Recently, I have been working to compile a database of Christian investment professionals as an Internet resource for investors. I have been amazed by the sheer number of Christian financial professionals in America today.

Financial professionals are everywhere. Accountants, brokers, attorneys, and advisers. They are in every networking group, at your local bank, in the newspaper, on television. They sponsor AAA baseball games, sit next to you at your kid's games, collect offerings at church, and their ads adorn benches at bus stops.

It seems that the advent of online investing should have slowed their growth, but despite a growing number of investors using the internet for advice, the financial professional remains a significant part of the landscape.

No matter where you go for your investment advice, it is important to understand the person behind the advice and their motivation for giving it.

Let me stop and add a disclaimer here. I spent years making a living as an "investment professional." I now spend a great deal of time investigating products and services offered by the investment industry to consumers. I believe that solid investment advice is as important as the proper diagnosis by your doctor. Finding the best advice is often the hardest part of establishing financial goals.

An adviser's investment advice is an opinion. A doctor's prescription is an opinion. Most often, these are highly educated opinions, but never-the-less, they are someone else's judgment about your condition (physical or financial).

If you walked into a doctor's office (one you have never met) and were greeted by a staid physician who pronounced that you were sick, wrote a prescription out and promptly disappeared behind his office door with what looked like the newest Ping putter, what would you do? At the very least, you would walk out and never return. Perhaps you would call the Better Business Bureau or warn some friends, but you certainly wouldn't have the prescription filled.

Yet I watch as people receive investment advice from acquaintances or even strangers (Internet advice included) and act on it impulsively. This is not a chewing gum purchase, it is an investment. How is it that the same person who spends eight months checking car lots, reading Consumer Reports, test driving vehicles, researching safety records and hiring mechanics while buying a car can turn around and spend the same amount of money to buy the hot fund du jour without blinking?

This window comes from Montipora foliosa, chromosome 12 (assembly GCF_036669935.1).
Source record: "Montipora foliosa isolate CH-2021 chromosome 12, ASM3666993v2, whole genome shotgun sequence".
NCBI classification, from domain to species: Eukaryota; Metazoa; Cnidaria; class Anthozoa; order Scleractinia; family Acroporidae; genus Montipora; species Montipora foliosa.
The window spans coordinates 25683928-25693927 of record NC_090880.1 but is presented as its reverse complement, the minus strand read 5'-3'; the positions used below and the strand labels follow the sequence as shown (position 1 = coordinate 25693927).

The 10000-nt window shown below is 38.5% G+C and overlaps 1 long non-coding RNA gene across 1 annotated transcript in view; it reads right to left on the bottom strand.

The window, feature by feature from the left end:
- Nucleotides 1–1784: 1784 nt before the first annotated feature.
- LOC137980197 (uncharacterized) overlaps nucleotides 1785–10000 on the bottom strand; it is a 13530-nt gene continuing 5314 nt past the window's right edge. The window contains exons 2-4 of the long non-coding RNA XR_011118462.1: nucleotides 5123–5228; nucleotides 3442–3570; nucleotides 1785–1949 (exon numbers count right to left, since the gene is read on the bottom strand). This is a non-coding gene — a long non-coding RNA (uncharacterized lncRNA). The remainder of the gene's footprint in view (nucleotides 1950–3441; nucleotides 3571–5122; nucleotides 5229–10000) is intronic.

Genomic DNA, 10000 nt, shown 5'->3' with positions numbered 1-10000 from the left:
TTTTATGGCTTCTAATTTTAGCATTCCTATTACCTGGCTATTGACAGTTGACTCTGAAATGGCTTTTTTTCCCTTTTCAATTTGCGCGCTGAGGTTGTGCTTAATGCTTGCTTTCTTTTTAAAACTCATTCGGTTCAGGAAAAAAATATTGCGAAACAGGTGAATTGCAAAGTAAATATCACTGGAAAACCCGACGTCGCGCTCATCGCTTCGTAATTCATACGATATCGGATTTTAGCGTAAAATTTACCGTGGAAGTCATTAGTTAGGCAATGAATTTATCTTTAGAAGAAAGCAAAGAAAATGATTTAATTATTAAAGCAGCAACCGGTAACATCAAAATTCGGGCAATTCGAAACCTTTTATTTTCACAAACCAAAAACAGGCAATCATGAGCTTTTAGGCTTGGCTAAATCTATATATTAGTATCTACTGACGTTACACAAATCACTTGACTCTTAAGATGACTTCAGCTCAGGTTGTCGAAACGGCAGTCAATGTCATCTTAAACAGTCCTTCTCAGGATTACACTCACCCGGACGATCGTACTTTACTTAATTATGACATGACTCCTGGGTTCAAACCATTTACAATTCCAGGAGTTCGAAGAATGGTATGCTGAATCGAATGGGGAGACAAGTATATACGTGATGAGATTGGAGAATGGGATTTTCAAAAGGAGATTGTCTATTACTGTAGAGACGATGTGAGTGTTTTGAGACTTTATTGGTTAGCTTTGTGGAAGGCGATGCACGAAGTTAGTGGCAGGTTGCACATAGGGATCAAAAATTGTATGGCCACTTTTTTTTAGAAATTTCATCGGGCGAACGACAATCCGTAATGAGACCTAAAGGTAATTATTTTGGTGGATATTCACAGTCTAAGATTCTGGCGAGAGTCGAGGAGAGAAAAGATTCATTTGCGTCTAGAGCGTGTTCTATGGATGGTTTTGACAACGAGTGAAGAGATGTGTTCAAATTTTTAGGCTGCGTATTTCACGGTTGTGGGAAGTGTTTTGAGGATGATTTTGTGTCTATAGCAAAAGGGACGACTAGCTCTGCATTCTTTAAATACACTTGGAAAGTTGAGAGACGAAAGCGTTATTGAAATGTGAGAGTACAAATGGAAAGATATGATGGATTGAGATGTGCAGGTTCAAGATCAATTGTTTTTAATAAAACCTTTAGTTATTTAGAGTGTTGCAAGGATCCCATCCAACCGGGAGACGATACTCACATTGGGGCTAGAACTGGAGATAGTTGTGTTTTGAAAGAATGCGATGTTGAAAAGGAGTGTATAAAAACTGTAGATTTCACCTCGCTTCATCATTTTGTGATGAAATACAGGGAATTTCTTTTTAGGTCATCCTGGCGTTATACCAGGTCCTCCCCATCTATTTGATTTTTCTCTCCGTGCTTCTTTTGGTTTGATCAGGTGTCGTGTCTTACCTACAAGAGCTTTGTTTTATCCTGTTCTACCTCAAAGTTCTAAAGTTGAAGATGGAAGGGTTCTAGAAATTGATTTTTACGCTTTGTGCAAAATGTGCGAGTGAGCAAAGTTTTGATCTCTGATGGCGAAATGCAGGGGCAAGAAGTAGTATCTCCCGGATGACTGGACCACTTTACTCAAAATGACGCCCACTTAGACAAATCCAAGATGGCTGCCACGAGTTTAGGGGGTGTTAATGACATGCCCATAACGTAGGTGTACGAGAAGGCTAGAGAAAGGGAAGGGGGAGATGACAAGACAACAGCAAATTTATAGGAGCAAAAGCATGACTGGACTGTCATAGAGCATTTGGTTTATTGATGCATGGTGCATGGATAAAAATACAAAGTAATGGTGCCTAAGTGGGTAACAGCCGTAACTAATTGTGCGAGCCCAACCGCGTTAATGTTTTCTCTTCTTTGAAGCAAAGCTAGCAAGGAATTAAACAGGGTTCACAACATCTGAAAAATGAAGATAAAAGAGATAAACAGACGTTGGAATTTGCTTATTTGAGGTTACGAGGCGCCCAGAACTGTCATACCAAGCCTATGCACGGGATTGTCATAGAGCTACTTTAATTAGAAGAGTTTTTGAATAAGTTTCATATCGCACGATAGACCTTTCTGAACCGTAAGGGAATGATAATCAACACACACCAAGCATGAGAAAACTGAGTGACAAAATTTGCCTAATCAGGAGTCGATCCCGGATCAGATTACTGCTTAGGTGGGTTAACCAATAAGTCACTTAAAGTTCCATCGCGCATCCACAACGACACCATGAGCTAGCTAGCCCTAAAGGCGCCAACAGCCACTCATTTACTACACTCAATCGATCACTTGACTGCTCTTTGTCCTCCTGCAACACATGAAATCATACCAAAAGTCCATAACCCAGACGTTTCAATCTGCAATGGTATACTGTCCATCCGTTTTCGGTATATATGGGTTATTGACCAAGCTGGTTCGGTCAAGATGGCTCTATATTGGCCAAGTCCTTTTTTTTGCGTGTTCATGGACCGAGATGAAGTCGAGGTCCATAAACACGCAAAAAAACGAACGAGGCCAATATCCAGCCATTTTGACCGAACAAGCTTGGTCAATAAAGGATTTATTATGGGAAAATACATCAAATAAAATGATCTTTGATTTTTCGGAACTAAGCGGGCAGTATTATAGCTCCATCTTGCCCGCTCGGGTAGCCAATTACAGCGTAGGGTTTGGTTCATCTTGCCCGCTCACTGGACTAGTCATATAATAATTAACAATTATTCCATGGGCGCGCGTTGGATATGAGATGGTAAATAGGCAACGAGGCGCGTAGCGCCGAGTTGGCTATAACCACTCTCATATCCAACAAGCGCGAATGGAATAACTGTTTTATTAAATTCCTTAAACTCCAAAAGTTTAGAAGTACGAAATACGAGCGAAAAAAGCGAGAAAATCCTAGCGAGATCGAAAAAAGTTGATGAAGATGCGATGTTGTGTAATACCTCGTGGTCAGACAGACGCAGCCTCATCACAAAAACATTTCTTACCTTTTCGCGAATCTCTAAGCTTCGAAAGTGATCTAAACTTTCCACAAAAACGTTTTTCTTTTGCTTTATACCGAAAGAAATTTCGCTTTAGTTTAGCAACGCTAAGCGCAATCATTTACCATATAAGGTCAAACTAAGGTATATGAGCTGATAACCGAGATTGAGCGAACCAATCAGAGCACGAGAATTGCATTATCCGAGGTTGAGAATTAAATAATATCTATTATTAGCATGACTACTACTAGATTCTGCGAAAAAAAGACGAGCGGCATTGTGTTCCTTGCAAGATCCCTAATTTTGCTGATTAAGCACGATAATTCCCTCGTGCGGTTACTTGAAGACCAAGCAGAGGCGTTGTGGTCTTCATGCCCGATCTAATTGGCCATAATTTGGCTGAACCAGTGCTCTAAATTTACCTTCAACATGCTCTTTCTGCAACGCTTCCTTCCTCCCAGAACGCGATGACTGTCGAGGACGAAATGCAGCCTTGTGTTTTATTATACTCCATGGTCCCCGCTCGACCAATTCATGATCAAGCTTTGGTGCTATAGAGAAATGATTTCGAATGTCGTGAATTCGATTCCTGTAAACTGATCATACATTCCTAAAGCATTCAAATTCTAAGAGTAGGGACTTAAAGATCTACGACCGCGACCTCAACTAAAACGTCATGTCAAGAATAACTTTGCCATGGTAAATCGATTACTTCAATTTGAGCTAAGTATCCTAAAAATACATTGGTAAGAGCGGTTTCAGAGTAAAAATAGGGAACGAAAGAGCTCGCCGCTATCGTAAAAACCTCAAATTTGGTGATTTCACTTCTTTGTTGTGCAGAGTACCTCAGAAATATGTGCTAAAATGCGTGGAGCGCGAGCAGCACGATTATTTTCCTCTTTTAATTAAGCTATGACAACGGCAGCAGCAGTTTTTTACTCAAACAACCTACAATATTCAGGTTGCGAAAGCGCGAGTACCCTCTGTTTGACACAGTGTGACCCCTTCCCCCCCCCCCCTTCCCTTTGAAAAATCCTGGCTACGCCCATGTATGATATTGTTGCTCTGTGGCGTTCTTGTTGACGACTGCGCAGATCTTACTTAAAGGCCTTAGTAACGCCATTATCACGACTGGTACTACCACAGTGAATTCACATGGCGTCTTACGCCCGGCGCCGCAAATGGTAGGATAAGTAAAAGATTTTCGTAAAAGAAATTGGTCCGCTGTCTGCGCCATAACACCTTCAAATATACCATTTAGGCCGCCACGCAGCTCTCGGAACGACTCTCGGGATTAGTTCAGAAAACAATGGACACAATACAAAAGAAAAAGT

What if your doctor was paid to prescribe certain medicines over others? That would concern me. Maybe the Mercedes payment still needs to be paid this month. Perhaps the mass prescription of an expensive medicine will help pay off the car.

There are ways to get very good investment advice and simple rules for understanding the motives behind the opinions you will receive:
  • Obtain the informational background required by law, including Form ADV. (Form ADV is a required filing with the Securities and Exchange Commission)

  • Understand the fees involved. A charge for services by the adviser is most obvious. Less obvious are "hidden" fees within the investments. Mutual funds and annuities have expense ratios (percentages of assets that are charged to the product). They can range from very low (0.1% to 0.3%) to very high (2.0% to 2.5%). In addition mutual funds and annuities offered by an adviser usually have other expenses that are paid to the adviser (front end loads).

  • Obtain referrals for professional assistance from friends or colleagues. Never ask the adviser for a client referral. Any adviser can give you the name of someone who likes them.

  • Get a second opinion. Get all the advice you can before making a final decision.

  • With so many professionals available, avoid upfront costs such as paying hundreds of dollars for a financial plan or account minimum charges. The idea is to keep as much of your investment as possible for future growth.

  • Ask your financial professional about the compensation he or she receives by selling you a particular product. Why this product and not something else?

  • Bigger is not always better. Being just an account number may cost a little less in the beginning, but mutual fund companies and large investment advisory firms may not have the time or capacity to properly address your situation. That could be much costlier in the long run.

Finally, take your time. A good plan is the result of good advice, extensive research and prayerful consideration.